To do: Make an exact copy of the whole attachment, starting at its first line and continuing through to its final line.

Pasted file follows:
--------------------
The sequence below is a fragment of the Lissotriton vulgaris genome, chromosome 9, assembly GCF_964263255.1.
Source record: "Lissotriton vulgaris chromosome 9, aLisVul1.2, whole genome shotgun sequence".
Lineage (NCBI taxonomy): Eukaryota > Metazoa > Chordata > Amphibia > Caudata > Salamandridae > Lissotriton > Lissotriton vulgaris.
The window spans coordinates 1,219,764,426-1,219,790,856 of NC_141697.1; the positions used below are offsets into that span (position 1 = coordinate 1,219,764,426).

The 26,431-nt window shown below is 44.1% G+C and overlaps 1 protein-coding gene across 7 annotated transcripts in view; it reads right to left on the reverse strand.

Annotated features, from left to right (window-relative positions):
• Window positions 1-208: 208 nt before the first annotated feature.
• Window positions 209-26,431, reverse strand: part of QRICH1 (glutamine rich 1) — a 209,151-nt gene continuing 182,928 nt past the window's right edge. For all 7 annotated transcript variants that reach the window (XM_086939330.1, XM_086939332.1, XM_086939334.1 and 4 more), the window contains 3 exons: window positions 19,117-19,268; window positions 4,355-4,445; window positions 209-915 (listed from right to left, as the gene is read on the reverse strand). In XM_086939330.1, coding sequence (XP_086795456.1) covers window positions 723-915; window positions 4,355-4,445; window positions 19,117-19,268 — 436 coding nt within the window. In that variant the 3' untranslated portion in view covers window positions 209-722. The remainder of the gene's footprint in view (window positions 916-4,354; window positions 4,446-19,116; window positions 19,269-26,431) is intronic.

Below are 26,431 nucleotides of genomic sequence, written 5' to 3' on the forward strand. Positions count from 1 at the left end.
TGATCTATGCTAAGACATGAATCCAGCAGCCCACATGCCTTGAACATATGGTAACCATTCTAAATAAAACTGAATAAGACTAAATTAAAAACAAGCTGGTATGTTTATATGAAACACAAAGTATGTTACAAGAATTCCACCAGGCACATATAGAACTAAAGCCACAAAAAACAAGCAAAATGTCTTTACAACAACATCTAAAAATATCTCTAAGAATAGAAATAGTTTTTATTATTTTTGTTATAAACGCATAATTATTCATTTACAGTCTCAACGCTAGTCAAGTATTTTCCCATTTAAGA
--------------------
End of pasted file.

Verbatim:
The sequence below is a fragment of the Lissotriton vulgaris genome, chromosome 9, assembly GCF_964263255.1.
Source record: "Lissotriton vulgaris chromosome 9, aLisVul1.2, whole genome shotgun sequence".
Lineage (NCBI taxonomy): Eukaryota > Metazoa > Chordata > Amphibia > Caudata > Salamandridae > Lissotriton > Lissotriton vulgaris.
The window spans coordinates 1,219,764,426-1,219,790,856 of NC_141697.1; the positions used below are offsets into that span (position 1 = coordinate 1,219,764,426).

The 26,431-nt window shown below is 44.1% G+C and overlaps 1 protein-coding gene across 7 annotated transcripts in view; it reads right to left on the reverse strand.

Annotated features, from left to right (window-relative positions):
• Window positions 1-208: 208 nt before the first annotated feature.
• Window positions 209-26,431, reverse strand: part of QRICH1 (glutamine rich 1) — a 209,151-nt gene continuing 182,928 nt past the window's right edge. For all 7 annotated transcript variants that reach the window (XM_086939330.1, XM_086939332.1, XM_086939334.1 and 4 more), the window contains 3 exons: window positions 19,117-19,268; window positions 4,355-4,445; window positions 209-915 (listed from right to left, as the gene is read on the reverse strand). In XM_086939330.1, coding sequence (XP_086795456.1) covers window positions 723-915; window positions 4,355-4,445; window positions 19,117-19,268 — 436 coding nt within the window. In that variant the 3' untranslated portion in view covers window positions 209-722. The remainder of the gene's footprint in view (window positions 916-4,354; window positions 4,446-19,116; window positions 19,269-26,431) is intronic.

Below are 26,431 nucleotides of genomic sequence, written 5' to 3' on the forward strand. Positions count from 1 at the left end.
TGATCTATGCTAAGACATGAATCCAGCAGCCCACATGCCTTGAACATATGGTAACCATTCTAAATAAAACTGAATAAGACTAAATTAAAAACAAGCTGGTATGTTTATATGAAACACAAAGTATGTTACAAGAATTCCACCAGGCACATATAGAACTAAAGCCACAAAAAACAAGCAAAATGTCTTTACAACAACATCTAAAAATATCTCTAAGAATAGAAATAGTTTTTATTATTTTTGTTATAAACGCATAATTATTCATTTACAGTCTCAACGCTAGTCAAGTATTTTCCCATTTAAGA